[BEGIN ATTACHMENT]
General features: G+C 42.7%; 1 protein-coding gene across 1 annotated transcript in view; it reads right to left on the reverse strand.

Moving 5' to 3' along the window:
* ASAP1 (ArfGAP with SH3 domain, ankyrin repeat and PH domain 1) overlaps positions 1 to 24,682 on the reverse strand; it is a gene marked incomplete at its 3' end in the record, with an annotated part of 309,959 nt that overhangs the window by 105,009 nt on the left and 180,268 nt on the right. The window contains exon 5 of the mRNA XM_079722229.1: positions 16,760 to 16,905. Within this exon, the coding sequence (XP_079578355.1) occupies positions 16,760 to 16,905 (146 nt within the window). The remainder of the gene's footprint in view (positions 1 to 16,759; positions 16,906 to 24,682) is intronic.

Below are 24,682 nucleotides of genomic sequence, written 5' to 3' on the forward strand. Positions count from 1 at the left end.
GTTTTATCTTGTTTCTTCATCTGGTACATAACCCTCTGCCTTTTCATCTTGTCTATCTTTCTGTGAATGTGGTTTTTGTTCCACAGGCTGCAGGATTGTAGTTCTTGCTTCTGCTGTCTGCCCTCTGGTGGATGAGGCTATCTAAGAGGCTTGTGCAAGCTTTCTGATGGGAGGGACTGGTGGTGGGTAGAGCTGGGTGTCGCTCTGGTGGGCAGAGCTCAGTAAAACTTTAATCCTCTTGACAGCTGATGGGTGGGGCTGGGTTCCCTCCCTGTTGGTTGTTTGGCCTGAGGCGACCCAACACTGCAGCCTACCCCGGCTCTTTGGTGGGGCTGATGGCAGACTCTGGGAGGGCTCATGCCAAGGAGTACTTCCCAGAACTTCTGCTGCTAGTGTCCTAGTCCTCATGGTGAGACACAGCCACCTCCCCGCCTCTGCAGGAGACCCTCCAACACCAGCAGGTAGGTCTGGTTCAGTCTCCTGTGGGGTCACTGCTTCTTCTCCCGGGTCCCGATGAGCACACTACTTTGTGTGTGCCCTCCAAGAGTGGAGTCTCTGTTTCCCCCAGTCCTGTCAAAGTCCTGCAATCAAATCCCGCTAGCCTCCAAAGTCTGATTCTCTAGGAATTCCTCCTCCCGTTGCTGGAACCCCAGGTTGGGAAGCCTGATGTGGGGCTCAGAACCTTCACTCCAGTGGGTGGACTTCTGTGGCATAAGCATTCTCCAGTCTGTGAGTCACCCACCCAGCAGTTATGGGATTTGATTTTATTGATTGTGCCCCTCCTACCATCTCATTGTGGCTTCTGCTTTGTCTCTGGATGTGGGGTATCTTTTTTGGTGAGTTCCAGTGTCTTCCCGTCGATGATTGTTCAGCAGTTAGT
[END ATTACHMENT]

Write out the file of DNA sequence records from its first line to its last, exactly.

General features: G+C 42.7%; 1 protein-coding gene across 1 annotated transcript in view; it reads right to left on the reverse strand.

Moving 5' to 3' along the window:
* ASAP1 (ArfGAP with SH3 domain, ankyrin repeat and PH domain 1) overlaps positions 1 to 24,682 on the reverse strand; it is a gene marked incomplete at its 3' end in the record, with an annotated part of 309,959 nt that overhangs the window by 105,009 nt on the left and 180,268 nt on the right. The window contains exon 5 of the mRNA XM_079722229.1: positions 16,760 to 16,905. Within this exon, the coding sequence (XP_079578355.1) occupies positions 16,760 to 16,905 (146 nt within the window). The remainder of the gene's footprint in view (positions 1 to 16,759; positions 16,906 to 24,682) is intronic.

Below are 24,682 nucleotides of genomic sequence, written 5' to 3' on the forward strand. Positions count from 1 at the left end.
GTTTTATCTTGTTTCTTCATCTGGTACATAACCCTCTGCCTTTTCATCTTGTCTATCTTTCTGTGAATGTGGTTTTTGTTCCACAGGCTGCAGGATTGTAGTTCTTGCTTCTGCTGTCTGCCCTCTGGTGGATGAGGCTATCTAAGAGGCTTGTGCAAGCTTTCTGATGGGAGGGACTGGTGGTGGGTAGAGCTGGGTGTCGCTCTGGTGGGCAGAGCTCAGTAAAACTTTAATCCTCTTGACAGCTGATGGGTGGGGCTGGGTTCCCTCCCTGTTGGTTGTTTGGCCTGAGGCGACCCAACACTGCAGCCTACCCCGGCTCTTTGGTGGGGCTGATGGCAGACTCTGGGAGGGCTCATGCCAAGGAGTACTTCCCAGAACTTCTGCTGCTAGTGTCCTAGTCCTCATGGTGAGACACAGCCACCTCCCCGCCTCTGCAGGAGACCCTCCAACACCAGCAGGTAGGTCTGGTTCAGTCTCCTGTGGGGTCACTGCTTCTTCTCCCGGGTCCCGATGAGCACACTACTTTGTGTGTGCCCTCCAAGAGTGGAGTCTCTGTTTCCCCCAGTCCTGTCAAAGTCCTGCAATCAAATCCCGCTAGCCTCCAAAGTCTGATTCTCTAGGAATTCCTCCTCCCGTTGCTGGAACCCCAGGTTGGGAAGCCTGATGTGGGGCTCAGAACCTTCACTCCAGTGGGTGGACTTCTGTGGCATAAGCATTCTCCAGTCTGTGAGTCACCCACCCAGCAGTTATGGGATTTGATTTTATTGATTGTGCCCCTCCTACCATCTCATTGTGGCTTCTGCTTTGTCTCTGGATGTGGGGTATCTTTTTTGGTGAGTTCCAGTGTCTTCCCGTCGATGATTGTTCAGCAGTTAGT